Haigh argues that the preaching of Protestantism remained `limited and patchy'. We need to deal with one of the most contentious claims head-on. According to Haigh, Protestantism did not appeal to women. 30% of men could read but only 10% of women. Why should it be a surprise that there were more male Protestants than female? Certainly, Protestantism had a spatial bias, being concentrated in the Kent, London, Essex and around the Universities. Haigh claims that even in Colchester in 1553, Protestants were a minority.

England's `Reformation' began in Henry VIII's reign through political accident.
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20 of 22 people found the following review helpful
5.0 out of 5 stars invaluable 23 April 2003
By A Customer
I am currently studying History at Exeter College, Oxford, and I very much doubt I would be here without the aid of this book. Clearly set out, well written and with a fantastic overview of events, Haigh describes the changes that took place in Tudor England with finesse and style. However, this is not just a work for those studying the period - Haigh's informal style of writing and the fluency of his essays means that it is also an excellent resources for the more casual reader. An invaluable book to any studying or interested in the Reformations.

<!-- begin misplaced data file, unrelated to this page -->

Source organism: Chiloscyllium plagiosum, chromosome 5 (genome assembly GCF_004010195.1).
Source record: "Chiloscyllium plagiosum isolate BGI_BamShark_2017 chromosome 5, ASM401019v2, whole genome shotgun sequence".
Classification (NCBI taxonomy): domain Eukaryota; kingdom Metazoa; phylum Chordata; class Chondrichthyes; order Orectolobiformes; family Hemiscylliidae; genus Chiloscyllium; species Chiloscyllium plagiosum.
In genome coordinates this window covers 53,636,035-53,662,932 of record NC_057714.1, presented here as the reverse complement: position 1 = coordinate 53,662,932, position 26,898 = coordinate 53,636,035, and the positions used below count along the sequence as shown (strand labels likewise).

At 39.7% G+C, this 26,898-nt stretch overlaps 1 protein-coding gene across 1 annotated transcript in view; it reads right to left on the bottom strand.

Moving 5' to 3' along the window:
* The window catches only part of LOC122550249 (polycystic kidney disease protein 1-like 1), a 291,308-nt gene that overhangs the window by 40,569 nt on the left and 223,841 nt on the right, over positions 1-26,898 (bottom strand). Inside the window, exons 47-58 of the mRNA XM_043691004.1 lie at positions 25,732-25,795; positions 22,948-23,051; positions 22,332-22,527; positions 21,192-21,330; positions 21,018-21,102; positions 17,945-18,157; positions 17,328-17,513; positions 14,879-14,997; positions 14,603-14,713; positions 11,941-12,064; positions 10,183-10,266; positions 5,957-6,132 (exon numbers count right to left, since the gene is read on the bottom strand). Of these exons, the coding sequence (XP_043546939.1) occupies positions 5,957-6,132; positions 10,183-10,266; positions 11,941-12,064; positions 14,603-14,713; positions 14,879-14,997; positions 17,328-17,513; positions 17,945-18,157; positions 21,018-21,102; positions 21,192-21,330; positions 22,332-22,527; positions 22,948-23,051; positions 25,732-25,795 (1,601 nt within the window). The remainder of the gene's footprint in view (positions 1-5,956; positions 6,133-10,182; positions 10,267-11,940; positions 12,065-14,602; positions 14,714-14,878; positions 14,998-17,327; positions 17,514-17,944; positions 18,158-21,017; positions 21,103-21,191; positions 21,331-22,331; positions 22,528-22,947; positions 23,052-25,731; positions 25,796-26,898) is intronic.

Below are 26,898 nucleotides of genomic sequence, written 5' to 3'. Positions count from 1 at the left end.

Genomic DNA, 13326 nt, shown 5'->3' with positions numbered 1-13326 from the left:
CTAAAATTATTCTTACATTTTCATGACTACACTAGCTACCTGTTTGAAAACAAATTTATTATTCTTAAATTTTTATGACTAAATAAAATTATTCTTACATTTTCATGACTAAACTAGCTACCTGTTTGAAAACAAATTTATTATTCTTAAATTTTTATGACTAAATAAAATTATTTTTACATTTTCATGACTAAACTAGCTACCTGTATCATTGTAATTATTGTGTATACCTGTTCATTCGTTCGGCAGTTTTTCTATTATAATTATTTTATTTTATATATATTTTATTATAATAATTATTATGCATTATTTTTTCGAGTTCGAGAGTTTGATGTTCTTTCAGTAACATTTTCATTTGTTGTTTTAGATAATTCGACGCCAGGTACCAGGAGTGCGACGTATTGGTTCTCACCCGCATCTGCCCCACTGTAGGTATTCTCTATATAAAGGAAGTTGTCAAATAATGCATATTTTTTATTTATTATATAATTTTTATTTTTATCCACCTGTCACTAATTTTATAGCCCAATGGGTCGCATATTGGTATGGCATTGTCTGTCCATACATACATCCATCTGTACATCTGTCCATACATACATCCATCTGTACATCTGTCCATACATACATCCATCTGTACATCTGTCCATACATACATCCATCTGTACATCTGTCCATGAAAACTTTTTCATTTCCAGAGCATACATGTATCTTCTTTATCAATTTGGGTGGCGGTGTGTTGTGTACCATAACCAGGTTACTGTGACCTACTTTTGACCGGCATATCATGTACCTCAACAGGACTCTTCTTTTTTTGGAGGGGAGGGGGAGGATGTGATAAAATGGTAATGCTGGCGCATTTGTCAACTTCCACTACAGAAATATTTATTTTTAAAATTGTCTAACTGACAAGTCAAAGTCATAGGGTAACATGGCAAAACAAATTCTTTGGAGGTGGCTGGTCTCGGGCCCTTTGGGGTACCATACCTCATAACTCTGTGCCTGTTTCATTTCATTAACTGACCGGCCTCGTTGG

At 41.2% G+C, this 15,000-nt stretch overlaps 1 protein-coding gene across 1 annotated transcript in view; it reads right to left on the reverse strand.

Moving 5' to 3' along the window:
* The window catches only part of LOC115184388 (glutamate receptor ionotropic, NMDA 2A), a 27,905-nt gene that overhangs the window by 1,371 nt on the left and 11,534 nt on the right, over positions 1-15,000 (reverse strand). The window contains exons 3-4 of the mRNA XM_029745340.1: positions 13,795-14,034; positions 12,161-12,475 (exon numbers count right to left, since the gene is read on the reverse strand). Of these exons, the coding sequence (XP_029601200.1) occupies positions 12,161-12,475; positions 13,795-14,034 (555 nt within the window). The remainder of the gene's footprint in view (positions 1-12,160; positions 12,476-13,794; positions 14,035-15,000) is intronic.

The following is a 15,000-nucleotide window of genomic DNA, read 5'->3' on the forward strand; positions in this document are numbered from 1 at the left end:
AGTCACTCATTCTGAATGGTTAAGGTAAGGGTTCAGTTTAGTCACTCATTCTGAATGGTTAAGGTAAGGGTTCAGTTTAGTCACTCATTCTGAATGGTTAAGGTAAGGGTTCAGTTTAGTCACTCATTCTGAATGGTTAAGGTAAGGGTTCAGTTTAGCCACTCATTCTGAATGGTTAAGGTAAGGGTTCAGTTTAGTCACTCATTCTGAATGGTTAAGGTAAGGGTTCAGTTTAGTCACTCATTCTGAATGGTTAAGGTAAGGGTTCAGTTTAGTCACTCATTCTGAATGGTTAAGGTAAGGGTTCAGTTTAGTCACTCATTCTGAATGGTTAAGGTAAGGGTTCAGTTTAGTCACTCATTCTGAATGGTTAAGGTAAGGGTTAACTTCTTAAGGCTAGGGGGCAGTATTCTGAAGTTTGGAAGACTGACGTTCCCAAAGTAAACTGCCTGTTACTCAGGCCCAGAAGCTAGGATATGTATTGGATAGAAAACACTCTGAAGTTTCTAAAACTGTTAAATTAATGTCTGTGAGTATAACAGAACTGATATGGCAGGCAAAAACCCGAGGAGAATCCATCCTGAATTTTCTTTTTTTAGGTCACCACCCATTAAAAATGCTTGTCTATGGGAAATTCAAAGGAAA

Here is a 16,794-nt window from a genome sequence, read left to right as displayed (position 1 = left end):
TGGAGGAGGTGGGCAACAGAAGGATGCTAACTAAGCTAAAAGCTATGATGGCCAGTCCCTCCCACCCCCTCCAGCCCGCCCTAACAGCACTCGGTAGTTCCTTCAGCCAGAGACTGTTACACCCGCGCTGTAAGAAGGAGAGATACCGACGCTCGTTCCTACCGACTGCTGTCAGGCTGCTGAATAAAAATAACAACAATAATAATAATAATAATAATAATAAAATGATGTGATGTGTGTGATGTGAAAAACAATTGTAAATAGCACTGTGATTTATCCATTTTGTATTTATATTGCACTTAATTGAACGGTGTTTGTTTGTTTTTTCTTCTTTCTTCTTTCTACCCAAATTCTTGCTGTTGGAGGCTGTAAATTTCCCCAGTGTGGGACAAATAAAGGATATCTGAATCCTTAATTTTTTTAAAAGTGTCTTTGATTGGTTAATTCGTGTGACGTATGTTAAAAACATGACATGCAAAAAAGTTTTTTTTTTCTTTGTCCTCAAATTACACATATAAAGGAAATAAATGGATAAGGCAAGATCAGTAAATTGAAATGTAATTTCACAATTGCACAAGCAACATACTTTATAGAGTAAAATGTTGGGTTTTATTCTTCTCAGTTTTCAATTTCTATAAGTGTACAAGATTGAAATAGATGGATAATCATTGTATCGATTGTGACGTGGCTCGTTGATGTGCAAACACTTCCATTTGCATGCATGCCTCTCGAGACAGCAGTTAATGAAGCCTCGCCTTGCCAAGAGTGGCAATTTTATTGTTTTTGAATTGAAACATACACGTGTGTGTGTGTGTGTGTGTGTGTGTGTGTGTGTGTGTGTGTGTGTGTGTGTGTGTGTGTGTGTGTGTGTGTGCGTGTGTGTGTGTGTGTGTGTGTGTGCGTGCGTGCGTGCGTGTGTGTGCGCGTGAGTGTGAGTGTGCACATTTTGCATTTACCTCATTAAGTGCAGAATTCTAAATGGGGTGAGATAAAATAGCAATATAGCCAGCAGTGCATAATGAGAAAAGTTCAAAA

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15 of 18 people found the following review helpful
5.0 out of 5 stars Protestantism for the Few 6 Jan 2003
Another very satisfying book which I read just after Duffy's "The Stripping of the Altars". Interestingly it confirms Duffy's thesis of the robustness and resilience of late medieval piety and does even more to expose the political motives and accidents of timing which underpinned enforced institutional change to religion in England. If his reading is right the Edwardine period becomes a virtual aberration based on cynical power-hunger on the part of Somerset and Northumberland. Of particular interest is his analysis of the start of Elizabeth's reign and her sharply radical opening push which came unstuck with the bishops and conservative peers. It is a pity that one cannot - as Haigh rightly accepts - put any reliable figure on the number of protestant believers through the period or make any sensible judgment on the extent of pressure on would-be protestants to conform. What is clear is that the Whig theory of an ineluctable and historically necessary English Reformation is entirely exploded.
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5.0 out of 5 stars Readable Reformation 3 July 2014
By Jeannie
Format:Paperback|Verified Purchase
Well researched and presented with easily readable prose.
Should suit all scholars interested in the Reformation.
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5.0 out of 5 stars best read on the subject I found as yet 30 Aug 2014
Format:Paperback|Verified Purchase
fantastic book, work of a true historian, unbiased, informative, well written, a good read.

recommend it to anyone who wishes to find out about this period and issues.

true to the title, but much more interesting than it would suggest ;)